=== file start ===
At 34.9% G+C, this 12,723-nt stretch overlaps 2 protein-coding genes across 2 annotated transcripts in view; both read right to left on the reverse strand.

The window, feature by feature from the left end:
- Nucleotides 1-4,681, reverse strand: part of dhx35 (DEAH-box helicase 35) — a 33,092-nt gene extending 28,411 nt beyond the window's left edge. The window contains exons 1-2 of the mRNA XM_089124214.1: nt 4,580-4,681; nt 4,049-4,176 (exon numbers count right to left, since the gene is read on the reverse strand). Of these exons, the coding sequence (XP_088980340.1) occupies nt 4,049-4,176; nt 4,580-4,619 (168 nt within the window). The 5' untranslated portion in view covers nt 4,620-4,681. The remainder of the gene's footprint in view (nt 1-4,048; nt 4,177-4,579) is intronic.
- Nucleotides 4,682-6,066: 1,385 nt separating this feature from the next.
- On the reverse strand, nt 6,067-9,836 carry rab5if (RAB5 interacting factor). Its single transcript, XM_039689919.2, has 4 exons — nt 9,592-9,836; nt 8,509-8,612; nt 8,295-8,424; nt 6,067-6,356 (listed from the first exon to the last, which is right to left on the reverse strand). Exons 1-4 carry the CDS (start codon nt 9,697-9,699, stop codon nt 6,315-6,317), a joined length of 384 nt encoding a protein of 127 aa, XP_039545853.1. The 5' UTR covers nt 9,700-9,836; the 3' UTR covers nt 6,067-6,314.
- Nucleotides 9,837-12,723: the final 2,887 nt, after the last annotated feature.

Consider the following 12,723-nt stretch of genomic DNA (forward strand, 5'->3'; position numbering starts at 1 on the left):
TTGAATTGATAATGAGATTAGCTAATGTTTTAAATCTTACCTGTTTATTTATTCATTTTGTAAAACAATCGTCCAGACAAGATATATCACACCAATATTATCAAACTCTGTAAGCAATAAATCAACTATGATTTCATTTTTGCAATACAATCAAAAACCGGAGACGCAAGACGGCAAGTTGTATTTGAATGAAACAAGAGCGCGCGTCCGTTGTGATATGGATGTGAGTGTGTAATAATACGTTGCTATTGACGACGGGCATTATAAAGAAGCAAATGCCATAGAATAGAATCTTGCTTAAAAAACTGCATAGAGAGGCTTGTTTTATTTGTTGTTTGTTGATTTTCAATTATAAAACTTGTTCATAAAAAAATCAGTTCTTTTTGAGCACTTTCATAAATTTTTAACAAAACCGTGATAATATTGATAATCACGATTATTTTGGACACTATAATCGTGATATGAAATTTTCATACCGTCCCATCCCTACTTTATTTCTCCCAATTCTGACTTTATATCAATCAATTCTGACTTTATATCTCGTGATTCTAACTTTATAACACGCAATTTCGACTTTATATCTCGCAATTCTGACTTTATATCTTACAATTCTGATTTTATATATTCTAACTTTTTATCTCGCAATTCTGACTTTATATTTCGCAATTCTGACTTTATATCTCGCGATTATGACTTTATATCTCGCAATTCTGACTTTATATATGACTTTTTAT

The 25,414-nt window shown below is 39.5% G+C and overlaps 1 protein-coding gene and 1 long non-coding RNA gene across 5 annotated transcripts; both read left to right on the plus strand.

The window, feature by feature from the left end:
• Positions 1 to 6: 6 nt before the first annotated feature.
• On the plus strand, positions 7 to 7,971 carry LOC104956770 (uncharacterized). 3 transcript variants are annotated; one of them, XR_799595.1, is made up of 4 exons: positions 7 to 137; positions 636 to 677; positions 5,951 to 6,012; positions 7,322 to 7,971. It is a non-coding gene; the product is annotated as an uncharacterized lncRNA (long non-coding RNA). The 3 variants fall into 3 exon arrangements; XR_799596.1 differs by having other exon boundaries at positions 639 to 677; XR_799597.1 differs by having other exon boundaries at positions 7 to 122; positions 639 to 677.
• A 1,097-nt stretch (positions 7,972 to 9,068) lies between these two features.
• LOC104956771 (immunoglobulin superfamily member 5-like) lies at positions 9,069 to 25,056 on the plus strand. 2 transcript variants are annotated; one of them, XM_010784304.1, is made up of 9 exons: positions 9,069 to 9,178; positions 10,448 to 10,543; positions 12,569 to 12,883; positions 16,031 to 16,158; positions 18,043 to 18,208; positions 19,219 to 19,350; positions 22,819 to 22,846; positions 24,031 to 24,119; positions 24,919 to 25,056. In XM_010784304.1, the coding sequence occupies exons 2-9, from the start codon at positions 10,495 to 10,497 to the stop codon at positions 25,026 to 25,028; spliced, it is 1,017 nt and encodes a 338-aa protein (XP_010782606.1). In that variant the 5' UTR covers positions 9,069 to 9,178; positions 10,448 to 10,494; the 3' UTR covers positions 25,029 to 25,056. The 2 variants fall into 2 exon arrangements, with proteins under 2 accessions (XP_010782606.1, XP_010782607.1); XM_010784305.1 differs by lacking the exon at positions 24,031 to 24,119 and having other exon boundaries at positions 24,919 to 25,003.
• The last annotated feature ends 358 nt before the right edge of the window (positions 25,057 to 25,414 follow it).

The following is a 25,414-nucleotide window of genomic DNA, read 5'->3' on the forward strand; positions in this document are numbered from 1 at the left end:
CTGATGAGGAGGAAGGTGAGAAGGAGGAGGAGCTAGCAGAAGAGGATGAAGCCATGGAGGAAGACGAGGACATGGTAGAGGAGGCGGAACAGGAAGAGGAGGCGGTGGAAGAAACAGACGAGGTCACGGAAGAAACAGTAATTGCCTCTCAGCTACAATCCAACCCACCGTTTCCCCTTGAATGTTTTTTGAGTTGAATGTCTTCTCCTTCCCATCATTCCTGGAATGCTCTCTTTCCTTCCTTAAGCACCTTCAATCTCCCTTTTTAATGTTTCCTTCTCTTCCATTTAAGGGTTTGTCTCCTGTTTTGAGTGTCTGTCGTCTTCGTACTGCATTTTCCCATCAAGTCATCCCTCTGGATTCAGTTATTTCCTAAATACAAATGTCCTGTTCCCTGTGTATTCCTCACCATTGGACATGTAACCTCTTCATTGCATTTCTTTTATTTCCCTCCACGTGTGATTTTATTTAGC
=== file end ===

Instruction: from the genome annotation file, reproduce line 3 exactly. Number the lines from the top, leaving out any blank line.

- Nucleotides 1-4,681, reverse strand: part of dhx35 (DEAH-box helicase 35) — a 33,092-nt gene extending 28,411 nt beyond the window's left edge. The window contains exons 1-2 of the mRNA XM_089124214.1: nt 4,580-4,681; nt 4,049-4,176 (exon numbers count right to left, since the gene is read on the reverse strand). Of these exons, the coding sequence (XP_088980340.1) occupies nt 4,049-4,176; nt 4,580-4,619 (168 nt within the window). The 5' untranslated portion in view covers nt 4,620-4,681. The remainder of the gene's footprint in view (nt 1-4,048; nt 4,177-4,579) is intronic.